Monday, December 12, 2016

Donald, Please... I don't want to be First Lady

After the couple's first visit to the White House, Melania pleaded with The Donald to just let her stay at home. I mean, really, darling... She shouldn't be expected to live with all this early morning baa-ing. And another thing, we know getting the old place livable is going to be a huge job, just huge. It may take way longer then four years, no matter how much foreign labor you import for the job.

Just let her stay here in New York where she is comfortable and cozy. Ivanka indicated she would be more than happy to perform the job of First Lady and she already has lots and lots of really good ideas. I heard she would like to install a little studio in the White House so you can continue doing The Apprentice, I mean you know The Arnold is not right for the job, it just has to be you at the helm.

History shows us that dozens of women other than wives have filled the First Lady duties. There have been sisters, and daughters, daughters-in-law, cousins and aunts. Running the White House will be a piece of cake for Ivanka.

Tuesday, July 26, 2016

Something Good About America - The National Film Registry

"Established by the National Film Preservation Act of 1988, the National Film Preservation Board works to ensure the survival, conservation and increased public availability of America's film heritage, including: advising the Librarian on its recommendations for annual selections to the National Film Registry, apprising the Librarian of changing trends and policies in the field of film preservation, and counseling the Librarian on ongoing implementation of the National Film Preservation Plan."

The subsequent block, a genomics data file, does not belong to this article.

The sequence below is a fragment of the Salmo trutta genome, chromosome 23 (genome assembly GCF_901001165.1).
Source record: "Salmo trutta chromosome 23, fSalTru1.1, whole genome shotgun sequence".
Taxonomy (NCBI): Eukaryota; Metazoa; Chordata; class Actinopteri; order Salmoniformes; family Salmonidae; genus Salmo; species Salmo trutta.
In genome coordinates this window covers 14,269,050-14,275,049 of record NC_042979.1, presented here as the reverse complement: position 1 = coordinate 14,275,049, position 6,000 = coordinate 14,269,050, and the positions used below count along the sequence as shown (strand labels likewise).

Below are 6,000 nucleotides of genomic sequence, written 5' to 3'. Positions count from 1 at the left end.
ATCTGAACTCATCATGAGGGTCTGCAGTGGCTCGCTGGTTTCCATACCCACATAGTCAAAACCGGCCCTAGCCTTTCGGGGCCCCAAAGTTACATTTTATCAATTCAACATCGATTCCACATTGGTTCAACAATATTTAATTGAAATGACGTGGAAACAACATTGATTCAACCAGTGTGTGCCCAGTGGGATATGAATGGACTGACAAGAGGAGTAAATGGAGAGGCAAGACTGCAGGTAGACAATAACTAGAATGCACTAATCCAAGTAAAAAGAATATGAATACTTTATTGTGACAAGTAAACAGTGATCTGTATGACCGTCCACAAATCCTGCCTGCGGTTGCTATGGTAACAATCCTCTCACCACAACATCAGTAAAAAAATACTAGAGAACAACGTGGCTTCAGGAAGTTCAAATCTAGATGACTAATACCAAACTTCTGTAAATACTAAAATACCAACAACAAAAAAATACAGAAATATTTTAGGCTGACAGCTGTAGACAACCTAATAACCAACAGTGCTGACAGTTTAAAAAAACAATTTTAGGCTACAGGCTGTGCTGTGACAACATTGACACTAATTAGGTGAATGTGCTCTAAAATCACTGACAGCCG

Last night I watched a really interesting documentary These Amazing Shadows. You can see it almost anywhere from Amazon to YouTube. The National Film Registry has been around for some time now but I don't think we hear that much about it.

I personally think this is a good use of our taxpayer dollars, preserving our past for future generations. Watch the film I think you might agree. What is chilling are the number of films which have been lost. Back in the day the movie studios just didn't think anyone would ever be interested, cans of film negatives were just tossed on storage shelves, left to rot in many cases.

It is interesting to see how films are used to tell stories, good and bad, truths and lies. Stories to inform and stories to persuade. And most of all stories to entertain.

You can read more about the National Film Registry here at the Library of Congress website. And if you are curious about what films have made it to this honored list you are just a click away to find the complete  Film Registry Listing.

Friday, July 22, 2016

This and That - the true Artichoke Way - Leaf by Leaf

Watercolor pencil by Cherry San

Sometimes we never get read the ending to our nightly story hour. I thought I would address a couple that previously fell through the cracks in my cabin floor.

In case you missed it, here's a little fun fact: FBI says price paid was worth it 

This tidbit is a follow up to that Apple-FBI case involving the San Bernardino iPhone. The last I      heard was that the FBI had withdrawn their action against Apple, after apparently being able to access the data on the phone that they sought. The ending to this story that never got read to me was how much it cost the FBI to hack that phone.

In a related story Apple says requests for data from governments agencies have grown.

When one door closes, another door opens. It seems Edward Snowden has come up with a new gadget, a phone case that shows when your phone data is being monitored.